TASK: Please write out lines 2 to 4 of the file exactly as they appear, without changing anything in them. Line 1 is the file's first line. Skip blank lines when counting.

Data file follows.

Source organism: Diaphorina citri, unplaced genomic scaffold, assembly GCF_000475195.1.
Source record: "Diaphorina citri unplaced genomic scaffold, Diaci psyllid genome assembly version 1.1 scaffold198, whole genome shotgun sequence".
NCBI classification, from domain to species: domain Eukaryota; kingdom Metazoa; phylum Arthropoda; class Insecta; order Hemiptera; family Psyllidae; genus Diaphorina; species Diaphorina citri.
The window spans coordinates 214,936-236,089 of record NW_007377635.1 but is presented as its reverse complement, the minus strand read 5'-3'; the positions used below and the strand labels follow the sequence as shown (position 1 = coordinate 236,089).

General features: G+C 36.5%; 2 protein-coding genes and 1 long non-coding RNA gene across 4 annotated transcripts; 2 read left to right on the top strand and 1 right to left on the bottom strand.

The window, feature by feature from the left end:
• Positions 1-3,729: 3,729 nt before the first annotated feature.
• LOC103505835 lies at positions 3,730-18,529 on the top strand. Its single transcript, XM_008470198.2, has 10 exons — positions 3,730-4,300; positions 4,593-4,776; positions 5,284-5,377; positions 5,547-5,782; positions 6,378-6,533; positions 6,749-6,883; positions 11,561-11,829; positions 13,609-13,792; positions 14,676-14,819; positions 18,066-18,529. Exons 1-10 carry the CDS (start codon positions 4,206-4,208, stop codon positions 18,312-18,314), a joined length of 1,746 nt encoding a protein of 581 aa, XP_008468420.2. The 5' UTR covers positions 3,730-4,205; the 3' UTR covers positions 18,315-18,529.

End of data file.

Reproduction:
Source record: "Diaphorina citri unplaced genomic scaffold, Diaci psyllid genome assembly version 1.1 scaffold198, whole genome shotgun sequence".
NCBI classification, from domain to species: domain Eukaryota; kingdom Metazoa; phylum Arthropoda; class Insecta; order Hemiptera; family Psyllidae; genus Diaphorina; species Diaphorina citri.
The window spans coordinates 214,936-236,089 of record NW_007377635.1 but is presented as its reverse complement, the minus strand read 5'-3'; the positions used below and the strand labels follow the sequence as shown (position 1 = coordinate 236,089).